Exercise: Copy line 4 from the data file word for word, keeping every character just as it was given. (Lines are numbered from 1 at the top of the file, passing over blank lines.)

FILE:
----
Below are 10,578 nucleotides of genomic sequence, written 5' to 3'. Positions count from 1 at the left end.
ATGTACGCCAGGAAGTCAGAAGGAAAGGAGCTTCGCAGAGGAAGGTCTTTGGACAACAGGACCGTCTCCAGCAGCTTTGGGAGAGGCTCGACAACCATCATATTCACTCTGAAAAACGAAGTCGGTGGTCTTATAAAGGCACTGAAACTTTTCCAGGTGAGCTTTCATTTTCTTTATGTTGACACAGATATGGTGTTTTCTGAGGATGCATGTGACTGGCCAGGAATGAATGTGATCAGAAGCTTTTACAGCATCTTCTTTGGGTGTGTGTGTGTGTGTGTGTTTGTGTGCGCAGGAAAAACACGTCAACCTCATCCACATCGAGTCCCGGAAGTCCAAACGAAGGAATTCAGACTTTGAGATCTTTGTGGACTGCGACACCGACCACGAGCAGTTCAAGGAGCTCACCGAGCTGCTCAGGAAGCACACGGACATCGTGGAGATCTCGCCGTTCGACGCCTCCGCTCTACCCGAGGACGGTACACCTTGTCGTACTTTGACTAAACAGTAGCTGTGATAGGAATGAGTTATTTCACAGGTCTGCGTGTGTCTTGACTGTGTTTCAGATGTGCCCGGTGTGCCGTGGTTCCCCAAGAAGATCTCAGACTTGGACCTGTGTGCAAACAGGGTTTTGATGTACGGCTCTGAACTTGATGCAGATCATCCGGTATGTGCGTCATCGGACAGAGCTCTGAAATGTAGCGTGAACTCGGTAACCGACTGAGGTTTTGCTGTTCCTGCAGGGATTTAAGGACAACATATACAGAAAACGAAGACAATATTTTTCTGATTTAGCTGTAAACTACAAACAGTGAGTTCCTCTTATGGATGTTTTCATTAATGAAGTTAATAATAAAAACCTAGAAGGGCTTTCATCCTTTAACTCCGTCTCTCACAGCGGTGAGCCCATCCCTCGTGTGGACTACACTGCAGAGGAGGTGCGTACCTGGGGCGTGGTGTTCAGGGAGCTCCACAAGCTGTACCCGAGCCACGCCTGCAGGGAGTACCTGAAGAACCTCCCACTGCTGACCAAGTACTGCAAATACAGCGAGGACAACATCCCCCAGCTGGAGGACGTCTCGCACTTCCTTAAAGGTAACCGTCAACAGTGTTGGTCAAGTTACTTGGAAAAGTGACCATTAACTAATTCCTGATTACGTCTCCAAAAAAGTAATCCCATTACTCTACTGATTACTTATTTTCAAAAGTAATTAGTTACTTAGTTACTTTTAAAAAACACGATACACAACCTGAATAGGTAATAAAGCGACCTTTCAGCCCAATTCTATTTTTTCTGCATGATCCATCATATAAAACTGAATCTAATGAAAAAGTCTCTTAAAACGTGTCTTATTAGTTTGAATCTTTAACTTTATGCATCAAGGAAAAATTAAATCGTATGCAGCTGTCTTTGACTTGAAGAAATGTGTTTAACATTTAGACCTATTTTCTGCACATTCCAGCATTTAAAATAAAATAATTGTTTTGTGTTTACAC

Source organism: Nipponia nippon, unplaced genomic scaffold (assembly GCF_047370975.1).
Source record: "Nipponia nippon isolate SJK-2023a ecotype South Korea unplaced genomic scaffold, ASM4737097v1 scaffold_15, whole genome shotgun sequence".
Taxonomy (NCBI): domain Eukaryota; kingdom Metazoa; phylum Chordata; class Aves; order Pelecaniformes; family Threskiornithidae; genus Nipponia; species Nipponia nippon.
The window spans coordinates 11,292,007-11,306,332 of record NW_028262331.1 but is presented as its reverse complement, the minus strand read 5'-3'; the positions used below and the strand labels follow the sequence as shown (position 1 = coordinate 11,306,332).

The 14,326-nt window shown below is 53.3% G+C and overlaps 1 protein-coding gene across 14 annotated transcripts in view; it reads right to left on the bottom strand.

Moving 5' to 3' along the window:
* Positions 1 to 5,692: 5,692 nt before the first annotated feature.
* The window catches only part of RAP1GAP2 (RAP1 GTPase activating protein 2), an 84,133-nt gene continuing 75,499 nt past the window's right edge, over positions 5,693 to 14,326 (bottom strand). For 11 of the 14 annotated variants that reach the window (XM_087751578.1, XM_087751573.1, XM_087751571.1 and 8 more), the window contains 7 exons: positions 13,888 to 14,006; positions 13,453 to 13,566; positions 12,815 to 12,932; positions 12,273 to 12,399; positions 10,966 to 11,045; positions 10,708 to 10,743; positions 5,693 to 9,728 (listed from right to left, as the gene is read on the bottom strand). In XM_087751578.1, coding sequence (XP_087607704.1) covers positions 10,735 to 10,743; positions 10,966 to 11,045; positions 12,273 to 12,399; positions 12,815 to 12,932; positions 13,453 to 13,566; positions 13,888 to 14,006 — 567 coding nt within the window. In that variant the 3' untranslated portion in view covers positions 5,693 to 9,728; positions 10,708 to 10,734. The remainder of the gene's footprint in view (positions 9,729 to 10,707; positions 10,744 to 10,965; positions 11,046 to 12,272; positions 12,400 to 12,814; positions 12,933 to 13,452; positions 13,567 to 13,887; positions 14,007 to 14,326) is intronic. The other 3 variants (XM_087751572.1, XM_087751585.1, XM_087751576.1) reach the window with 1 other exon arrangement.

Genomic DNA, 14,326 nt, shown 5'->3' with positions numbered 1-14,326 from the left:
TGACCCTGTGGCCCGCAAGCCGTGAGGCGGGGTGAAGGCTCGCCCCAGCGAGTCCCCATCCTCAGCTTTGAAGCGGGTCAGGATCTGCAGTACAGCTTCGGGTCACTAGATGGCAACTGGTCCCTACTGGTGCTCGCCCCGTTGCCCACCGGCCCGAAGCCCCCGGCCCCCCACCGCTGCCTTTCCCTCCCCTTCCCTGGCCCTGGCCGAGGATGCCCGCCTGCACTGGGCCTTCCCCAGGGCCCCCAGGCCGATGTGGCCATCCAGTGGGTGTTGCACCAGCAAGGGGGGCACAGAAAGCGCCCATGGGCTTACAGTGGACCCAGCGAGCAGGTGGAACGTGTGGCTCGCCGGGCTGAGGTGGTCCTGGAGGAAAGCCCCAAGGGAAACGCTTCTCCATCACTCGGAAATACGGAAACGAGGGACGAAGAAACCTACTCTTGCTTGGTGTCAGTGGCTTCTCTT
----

Source record: "Nipponia nippon isolate SJK-2023a ecotype South Korea unplaced genomic scaffold, ASM4737097v1 scaffold_15, whole genome shotgun sequence".